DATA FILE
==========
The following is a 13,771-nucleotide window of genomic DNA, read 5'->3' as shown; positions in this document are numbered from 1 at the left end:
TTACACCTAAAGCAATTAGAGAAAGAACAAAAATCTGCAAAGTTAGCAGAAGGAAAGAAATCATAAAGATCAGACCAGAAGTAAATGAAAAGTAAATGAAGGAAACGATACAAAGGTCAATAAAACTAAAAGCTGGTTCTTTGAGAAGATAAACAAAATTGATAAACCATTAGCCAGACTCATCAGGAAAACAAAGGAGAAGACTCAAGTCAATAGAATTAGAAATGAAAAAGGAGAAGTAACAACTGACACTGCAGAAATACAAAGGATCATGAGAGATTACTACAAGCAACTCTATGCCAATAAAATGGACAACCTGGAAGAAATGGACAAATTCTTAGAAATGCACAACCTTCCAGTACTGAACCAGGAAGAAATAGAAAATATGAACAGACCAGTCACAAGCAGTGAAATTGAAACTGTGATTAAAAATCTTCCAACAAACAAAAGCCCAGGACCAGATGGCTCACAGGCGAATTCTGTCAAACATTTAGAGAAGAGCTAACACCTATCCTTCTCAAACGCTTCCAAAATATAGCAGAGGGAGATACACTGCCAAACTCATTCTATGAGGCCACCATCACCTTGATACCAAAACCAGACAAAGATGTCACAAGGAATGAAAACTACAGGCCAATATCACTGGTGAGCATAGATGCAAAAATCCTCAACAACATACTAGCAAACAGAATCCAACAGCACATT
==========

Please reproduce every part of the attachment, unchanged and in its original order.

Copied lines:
The following is a 13,771-nucleotide window of genomic DNA, read 5'->3' as shown; positions in this document are numbered from 1 at the left end:
TTACACCTAAAGCAATTAGAGAAAGAACAAAAATCTGCAAAGTTAGCAGAAGGAAAGAAATCATAAAGATCAGACCAGAAGTAAATGAAAAGTAAATGAAGGAAACGATACAAAGGTCAATAAAACTAAAAGCTGGTTCTTTGAGAAGATAAACAAAATTGATAAACCATTAGCCAGACTCATCAGGAAAACAAAGGAGAAGACTCAAGTCAATAGAATTAGAAATGAAAAAGGAGAAGTAACAACTGACACTGCAGAAATACAAAGGATCATGAGAGATTACTACAAGCAACTCTATGCCAATAAAATGGACAACCTGGAAGAAATGGACAAATTCTTAGAAATGCACAACCTTCCAGTACTGAACCAGGAAGAAATAGAAAATATGAACAGACCAGTCACAAGCAGTGAAATTGAAACTGTGATTAAAAATCTTCCAACAAACAAAAGCCCAGGACCAGATGGCTCACAGGCGAATTCTGTCAAACATTTAGAGAAGAGCTAACACCTATCCTTCTCAAACGCTTCCAAAATATAGCAGAGGGAGATACACTGCCAAACTCATTCTATGAGGCCACCATCACCTTGATACCAAAACCAGACAAAGATGTCACAAGGAATGAAAACTACAGGCCAATATCACTGGTGAGCATAGATGCAAAAATCCTCAACAACATACTAGCAAACAGAATCCAACAGCACATT